A little under a year after the Nazis arrived, they liquidated the ghetto. Its occupants were slated for execution, but Goldfarb and a few members of her family managed to escape by hiding in their home, which had a shared wall with another building and a space where they could hide. They spent eight days hiding out, but eventually had to reveal themselves.
“Everybody hid. Everybody had some kind of hiding place,” Goldfarb said.
Her grandfather, who left the hiding place to take stock of the situation, never returned. But Dina, Rae and Shlomo bolted for the countryside, seeking refuge with any acquaintance that would have them. Rae and her brother were split up with different families. Later, Rae learned that the Nazis had found her brother and killed him.
But the running continued. Eventually, Goldfarb and her mother connected with a group of partisans, Jewish escapees who organized a guerilla resistance against the Nazis and who accepted them after Dina showed them a German Luger pistol she had acquired from a farmer friend. Impressed, they let her join their fold.
“Men were accepted, but women were not accepted unless for a certain reason. Mother had a gun, a German Luger, which was a big thing in the partisans,” Goldfarb said. “Men were fighters, and women were a burden, especially a woman with a child. But they thought this was a brave woman — she had a gun. She became a cook and I became her helper, and we stayed with the partisans.”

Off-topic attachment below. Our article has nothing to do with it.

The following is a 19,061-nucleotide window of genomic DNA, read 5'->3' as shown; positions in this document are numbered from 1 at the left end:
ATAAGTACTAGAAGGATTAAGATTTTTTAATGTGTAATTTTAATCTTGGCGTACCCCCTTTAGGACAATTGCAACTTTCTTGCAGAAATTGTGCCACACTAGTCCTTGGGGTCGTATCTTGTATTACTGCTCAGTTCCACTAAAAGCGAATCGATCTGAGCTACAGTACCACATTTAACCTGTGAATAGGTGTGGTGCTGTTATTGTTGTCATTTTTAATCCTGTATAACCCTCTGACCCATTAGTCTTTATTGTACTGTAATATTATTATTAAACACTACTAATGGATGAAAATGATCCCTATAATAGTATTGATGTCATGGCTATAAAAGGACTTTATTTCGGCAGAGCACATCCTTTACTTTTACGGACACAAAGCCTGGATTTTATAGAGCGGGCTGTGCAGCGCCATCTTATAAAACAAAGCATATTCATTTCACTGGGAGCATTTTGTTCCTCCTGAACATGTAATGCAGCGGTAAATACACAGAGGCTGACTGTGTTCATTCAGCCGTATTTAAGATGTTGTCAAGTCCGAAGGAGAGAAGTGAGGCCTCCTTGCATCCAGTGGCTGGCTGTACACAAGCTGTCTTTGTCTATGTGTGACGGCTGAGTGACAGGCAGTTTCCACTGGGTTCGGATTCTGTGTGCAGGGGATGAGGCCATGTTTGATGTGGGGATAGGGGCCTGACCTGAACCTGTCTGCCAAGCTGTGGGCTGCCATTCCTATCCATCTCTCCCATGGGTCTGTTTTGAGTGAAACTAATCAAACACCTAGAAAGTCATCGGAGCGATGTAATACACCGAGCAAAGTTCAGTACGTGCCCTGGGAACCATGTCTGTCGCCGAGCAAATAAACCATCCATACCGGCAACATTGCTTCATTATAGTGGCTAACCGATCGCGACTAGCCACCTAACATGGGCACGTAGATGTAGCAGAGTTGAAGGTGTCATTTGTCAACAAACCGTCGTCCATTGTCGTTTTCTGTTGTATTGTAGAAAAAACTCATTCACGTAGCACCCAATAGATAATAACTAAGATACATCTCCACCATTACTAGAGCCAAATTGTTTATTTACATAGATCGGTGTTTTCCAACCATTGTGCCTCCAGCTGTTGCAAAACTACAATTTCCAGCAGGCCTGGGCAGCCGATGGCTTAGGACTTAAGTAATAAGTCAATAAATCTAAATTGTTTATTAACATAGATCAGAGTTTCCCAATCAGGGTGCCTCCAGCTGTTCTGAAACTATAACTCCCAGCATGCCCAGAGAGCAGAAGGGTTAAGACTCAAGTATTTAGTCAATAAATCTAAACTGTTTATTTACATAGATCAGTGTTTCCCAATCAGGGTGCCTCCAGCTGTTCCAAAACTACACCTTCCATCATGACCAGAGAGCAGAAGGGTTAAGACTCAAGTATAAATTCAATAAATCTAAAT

She later contracted typhus and nearly died, and what seemed like endless running and relocating and even more imprisonment followed. Then in the late summer of 1944, Rae and Dina marched with the partisans to the Soviet lines, where they were liberated. Dina became a worker on the rail lines helping repair water towers that the Germans had destroyed during their retreat, and the two lived together in a boxcar traveling from station to station.
They still faced persecution in their homeland, so they left Poland for Italy where they stayed in Santa Cearea and Bari. In 1947 they immigrated to the United States with sponsorship from a family member. Rae later married Harvy Goldfarb, another Holocaust survivor and Korean War veteran, and they had two children.
Today, she spends some of her time doing what she did Tuesday evening — recounting her story as a mission of outreach.
History can guide the future
Those in attendance sat silently for Goldfarb, taking in every word. An occasional gasp or rumbling occasionally rose from the crowd, spurred by shock at some of her revelations.